Have you ever lost your patience with a child during a narration? Have you ever been discouraged because the narration didn't seem good enough...too short, too long, too many missing "important" details, too many mispronunciations, or maybe a complete inability to narrate? Have you ever been tempted to "help" your child along, knowing you were violating some of Ms. Mason's principles, but really, "just this once (or twice) it is going to be OK because we are going to LEARN from it." I have, and I have a feeling I'm not alone.
Mom: Tell me what you heard.
Child: I don't remember anything.
Mom: What do you mean you don't remember anything? Weren't you listening?
Child: I just can't remember anything.
Mom: Nothing? Really? Just tell me one thing, anything.
Child: I can't. I don't remember.
Mom: (getting impatient) Seriously, how could you not remember anything? I'm not going to read this book again. You are completely wasting my time.
Child: (starting to cry) Mom, I just can't remember.
Mom: (slamming book shut) Well, that is just something you will never know then.
[This child just walked into the room as I was writing this. "Do you remember those times I made you cry during narrations?" I asked. "Yes," was the reply. I continued, "Why do you think you cried? What happened?" I really wanted to get the child's perspective. "Well," the child thought and then answered, "I couldn't remember what you read, and I knew you were going to get mad because I couldn't remember, and you did." She smiled at me and skipped back out of the room.]
Another example which comes to mind is struggling through Poor Richard with a child. This was a tough book for us. Let me correct that. In hindsight, this was a tough book for me. There were times when my child loved the book, and there were other times when the book was hated. As I stopped and reflected on the situation, I came to realize the book was not the problem; it was me. The book was loved when I handled the narrations well; the book was hated when I handled the narrations poorly. I wanted my child to get more out of the book, and I felt like so much was being left out of narrations. I felt it was my job to make sure nothing was missed and to force the connections I thought needed to be made. When details were left out of narrations, it was my duty to explain and explain and explain. We soon both grew very weary of this and rightly so. Whose fault is this, anyway?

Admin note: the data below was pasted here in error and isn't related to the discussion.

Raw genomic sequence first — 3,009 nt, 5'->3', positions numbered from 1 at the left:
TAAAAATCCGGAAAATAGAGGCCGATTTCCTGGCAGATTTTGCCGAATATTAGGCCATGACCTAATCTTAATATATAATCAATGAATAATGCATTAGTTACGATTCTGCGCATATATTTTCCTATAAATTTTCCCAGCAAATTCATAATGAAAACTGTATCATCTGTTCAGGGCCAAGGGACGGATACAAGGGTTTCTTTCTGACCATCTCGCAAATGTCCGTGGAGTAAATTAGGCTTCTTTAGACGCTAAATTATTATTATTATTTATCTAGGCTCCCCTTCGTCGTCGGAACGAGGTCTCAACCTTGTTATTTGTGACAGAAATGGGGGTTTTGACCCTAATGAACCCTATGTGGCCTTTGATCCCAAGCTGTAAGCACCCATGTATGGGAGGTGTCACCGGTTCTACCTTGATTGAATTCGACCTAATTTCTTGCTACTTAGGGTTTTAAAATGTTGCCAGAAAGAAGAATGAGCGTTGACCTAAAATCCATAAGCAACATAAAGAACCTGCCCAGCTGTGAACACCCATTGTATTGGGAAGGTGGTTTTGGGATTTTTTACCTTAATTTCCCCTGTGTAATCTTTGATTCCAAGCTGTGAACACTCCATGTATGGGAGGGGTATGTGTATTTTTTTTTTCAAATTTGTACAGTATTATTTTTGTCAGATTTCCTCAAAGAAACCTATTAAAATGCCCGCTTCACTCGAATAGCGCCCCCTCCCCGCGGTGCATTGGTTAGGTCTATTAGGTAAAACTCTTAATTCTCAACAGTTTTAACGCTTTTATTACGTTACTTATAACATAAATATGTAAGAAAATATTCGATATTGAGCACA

I came across the following written in 1925 by Mr. H. W. Household, secretary for education in the English county of Gloucestershire, in a pamphlet published after a summer conference for teachers on P.N.E.U methods.
It should be said at once that no teacher can hope to get out of the programmes and the method all that can be got, unless he reads and re-reads what Miss Mason herself has said about them. As I have said before, a copy of School Education or Home Education should be in every school, and should be in constant use. There should be no member of the staff who has not read it. Where I see wrong methods being employed--excessive explanation, excessive questioning, interruption of reading or narration--it is almost always found that the teacher does not know what Miss Mason taught, and has therefore no grasp of the principles that underlie the method that he is supposed to be employing.
A Charlotte Mason education is not going to magically happen; narrations are not going to become a pleasant daily activity left to themselves. To bring the beauty of a Charlotte Mason education, including narration, into my home, I must first and foremost invest in myself. I must read her words; I must read what others have written who are ahead of me in this journey; I must seek help when I struggle; I must seek out relationships with like-minded people. At no point is this going to look perfect, and at no point will I know everything. I must be thankful for the knowledge I know today and do the best I can to apply it. But I may not settle there, and I must press on. Weekly, if not daily, in some small way, I need to be making progress in my own self-education. Miss Mason said, (change mine)
Self-education is the only possible education; the rest is mere veneer laid on the surface of a [mother's] nature. (Volume 6, p. 240)